Friday, February 15, 2013

What’s Really In That Vitamin D Pill?

Briefly NotedBecause vitamin D insufficiency can be harmful to health and is suspected as being associated with certain pain conditions, supplementation is often recommended. However, vitamin D products are largely unregulated, so their potency may not be well evaluated and, consequently, many persons may not be benefitting as expected from taking the pills.

United States Pharmacopeial (USP) Convention standards require that contents of over-the-counter (OTC) dietary supplements should be within 90% to 120% of the stated dose, and compounded pills — those custom formulated — should contain 90% to 110% of the active ingredient. However, there can be high variability in the potency of both compounded and OTC cholecalciferol (vitamin D3) supplements, according to new evidence.

Researchers at the Kaiser Permanente Center for Health Research in Portland, Oregon, and Eagle Analytical Services in Houston, Texas, conducted an experiment to accurately assess variability in the potency of OTC and compounded vitamin D3 pills [LeBlanc et al. 2013]. They assayed the potency of multiple vitamin D3 pill samples — 1,000 IU, 5,000 IU, and 10,000 IU — from locally purchased bottles of the supplement produced by 12 different manufacturers, only one of which was a USP-Verified dietary supplement. They also investigated specially compounded vitamin D3 pills — 1,000 IU and 50,000 IU — on several different occasions.

Writing in an early online edition of JAMA Internal Medicine (formerly Archives of Internal Medicine), the researchers report that the vitamin D3 content of both OTC and compounded vitamins was highly variable, with potencies surprisingly ranging from 9% to 146%. Overall, just over one-half of OTC pills and only one-third of compounded pills met USP Convention standards. The researchers note that differences in storage times did not account for potency differences, and the single OTC manufacturer that was USP-Verified was generally more accurate and less variable, as might be expected.

As more people are advised to take vitamin D3 supplements, LeBlanc and colleagues caution that healthcare providers and patients need to understand that cholecalciferol potency may vary widely. Products that are USP-Verified may have better accuracy, but they may not be readily available, and this could be especially problematic outside the U.S. On the basis of this study, the researchers note that they agree with others who have recently called for increased government regulation of dietary supplements.

Vitamin DCLINICAL COMMENT: Potential benefits of vitamin D3 supplementation for a variety of pain conditions have been discussed in various Pain-Topics UPDATES [here] and in our special research reports [available here]. Unfortunately, an often unanswered questions is, “Where can the best and most reliable quality supplements be found?”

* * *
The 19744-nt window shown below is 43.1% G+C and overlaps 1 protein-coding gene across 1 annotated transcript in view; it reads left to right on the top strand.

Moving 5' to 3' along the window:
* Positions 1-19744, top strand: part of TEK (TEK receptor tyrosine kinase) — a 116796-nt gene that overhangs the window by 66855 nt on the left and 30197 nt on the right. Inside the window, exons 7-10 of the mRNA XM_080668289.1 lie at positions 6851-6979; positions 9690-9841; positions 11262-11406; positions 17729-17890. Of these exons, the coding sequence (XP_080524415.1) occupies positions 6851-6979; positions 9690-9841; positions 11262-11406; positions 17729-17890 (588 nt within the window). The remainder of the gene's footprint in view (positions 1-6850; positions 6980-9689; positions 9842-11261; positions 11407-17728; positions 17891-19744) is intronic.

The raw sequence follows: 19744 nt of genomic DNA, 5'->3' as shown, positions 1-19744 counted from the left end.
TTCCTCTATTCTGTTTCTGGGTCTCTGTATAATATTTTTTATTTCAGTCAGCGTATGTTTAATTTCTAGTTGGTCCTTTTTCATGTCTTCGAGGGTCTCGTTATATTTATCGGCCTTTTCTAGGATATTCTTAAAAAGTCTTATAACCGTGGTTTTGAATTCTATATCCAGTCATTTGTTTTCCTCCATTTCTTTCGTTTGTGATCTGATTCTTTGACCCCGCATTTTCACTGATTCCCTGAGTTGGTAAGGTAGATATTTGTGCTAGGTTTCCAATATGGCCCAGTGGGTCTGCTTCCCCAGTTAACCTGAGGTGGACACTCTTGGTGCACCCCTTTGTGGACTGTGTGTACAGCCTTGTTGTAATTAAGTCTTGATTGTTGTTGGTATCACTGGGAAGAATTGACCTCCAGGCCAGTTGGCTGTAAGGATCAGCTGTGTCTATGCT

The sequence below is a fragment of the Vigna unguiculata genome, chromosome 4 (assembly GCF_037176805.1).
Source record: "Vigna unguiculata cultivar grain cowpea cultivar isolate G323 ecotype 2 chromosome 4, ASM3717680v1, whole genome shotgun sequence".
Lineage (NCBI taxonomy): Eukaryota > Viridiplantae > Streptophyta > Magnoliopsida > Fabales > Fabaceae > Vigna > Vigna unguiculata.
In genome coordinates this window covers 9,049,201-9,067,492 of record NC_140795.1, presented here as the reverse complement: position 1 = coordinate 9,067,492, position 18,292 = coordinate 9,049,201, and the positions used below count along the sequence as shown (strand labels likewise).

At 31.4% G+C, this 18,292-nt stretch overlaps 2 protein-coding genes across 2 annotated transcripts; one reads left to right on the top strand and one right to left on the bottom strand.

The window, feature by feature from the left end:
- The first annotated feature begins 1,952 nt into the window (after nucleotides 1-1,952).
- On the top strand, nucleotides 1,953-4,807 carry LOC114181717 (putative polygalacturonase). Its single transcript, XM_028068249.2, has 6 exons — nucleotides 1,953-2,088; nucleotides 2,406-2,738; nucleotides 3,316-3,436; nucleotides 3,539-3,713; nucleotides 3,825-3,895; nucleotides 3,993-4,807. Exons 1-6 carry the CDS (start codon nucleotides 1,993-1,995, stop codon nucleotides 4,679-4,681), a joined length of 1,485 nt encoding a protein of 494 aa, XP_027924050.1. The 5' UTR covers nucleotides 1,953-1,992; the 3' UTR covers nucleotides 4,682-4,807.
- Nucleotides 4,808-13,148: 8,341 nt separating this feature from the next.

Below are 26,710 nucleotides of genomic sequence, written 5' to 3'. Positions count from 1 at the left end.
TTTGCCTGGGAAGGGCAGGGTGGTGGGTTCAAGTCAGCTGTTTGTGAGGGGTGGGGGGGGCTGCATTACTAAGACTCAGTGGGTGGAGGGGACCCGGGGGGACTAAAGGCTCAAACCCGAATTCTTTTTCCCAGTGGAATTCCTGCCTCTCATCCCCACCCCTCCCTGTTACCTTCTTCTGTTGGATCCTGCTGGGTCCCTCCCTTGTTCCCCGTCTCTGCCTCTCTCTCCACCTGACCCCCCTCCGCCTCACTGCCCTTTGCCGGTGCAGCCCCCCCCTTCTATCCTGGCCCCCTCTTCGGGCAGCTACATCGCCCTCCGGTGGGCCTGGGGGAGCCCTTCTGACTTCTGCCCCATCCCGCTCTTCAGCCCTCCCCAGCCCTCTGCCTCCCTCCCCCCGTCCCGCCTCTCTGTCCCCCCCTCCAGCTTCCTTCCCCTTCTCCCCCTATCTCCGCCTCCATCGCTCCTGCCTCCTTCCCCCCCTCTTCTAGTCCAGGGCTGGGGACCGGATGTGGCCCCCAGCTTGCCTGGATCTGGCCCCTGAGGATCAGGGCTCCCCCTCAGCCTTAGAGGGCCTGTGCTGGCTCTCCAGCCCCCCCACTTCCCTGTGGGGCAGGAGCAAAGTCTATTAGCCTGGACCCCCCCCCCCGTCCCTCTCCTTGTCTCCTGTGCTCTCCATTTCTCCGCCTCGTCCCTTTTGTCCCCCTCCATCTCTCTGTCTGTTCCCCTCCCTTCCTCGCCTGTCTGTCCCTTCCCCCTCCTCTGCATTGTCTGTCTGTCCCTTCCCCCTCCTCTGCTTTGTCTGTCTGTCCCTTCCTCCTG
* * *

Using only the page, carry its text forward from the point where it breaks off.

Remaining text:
In 2007, the U.S. FDA established regulations requiring current Good Manufacturing Practices (cGMP) for dietary supplements. Manufacturers are required to evaluate the identity of ingredients, their strength, and the composition of their products, and to report all product related serious adverse events to the FDA; however, some authorities believe that these requirements need more rigid and aggressive enforcement.

The US Pharmacopeia [http://usp.org] has a program for assessing the strength, purity, and quality of dietary supplements, and awards its “USP-Verified” label to those that are accepted. Similarly, NSF International [http://nsf.com], a worldwide nonprofit, non-government organization, awards its “Certification Mark” to products that comply with its rigorous standards of quality. Relatively few supplement manufacturers seek such certifications, but those that do qualify can be found listed at the USP and NSF websites (with some searching).

The lack of accuracy in the vitamin D3 content of many OTC products may not cause serious harm in most consumers; however, it also means that many persons may not realize the potential benefits of such supplementation. And, especially in patients with pain and/or vitamin D deficiencies, supplementation may be less effective and dose adjustments inaccurate due to poor-quality products. In such cases, laboratory assessment of serum vitamin D, as the 25(OH)D metabolite, may be the only way of knowing if supplementation is adequate to achieve desired effects.

It is somewhat surprising that compounded versions of vitamin D3 also were of variable potency. This unpredictability may threaten the validity of vitamin D research trials that use compounded pills presumed to be of specific and consistent potency. It is something to consider as a confounding factor when trial outcomes do not measure up to expectations.

REFERENCE: LeBlanc ES, Perrin N, Johnson JD, et al. Over-the-Counter and Compounded Vitamin D: Is Potency What We Expect? JAMA Intern Med. 2013; online ahead of print [abstract here].

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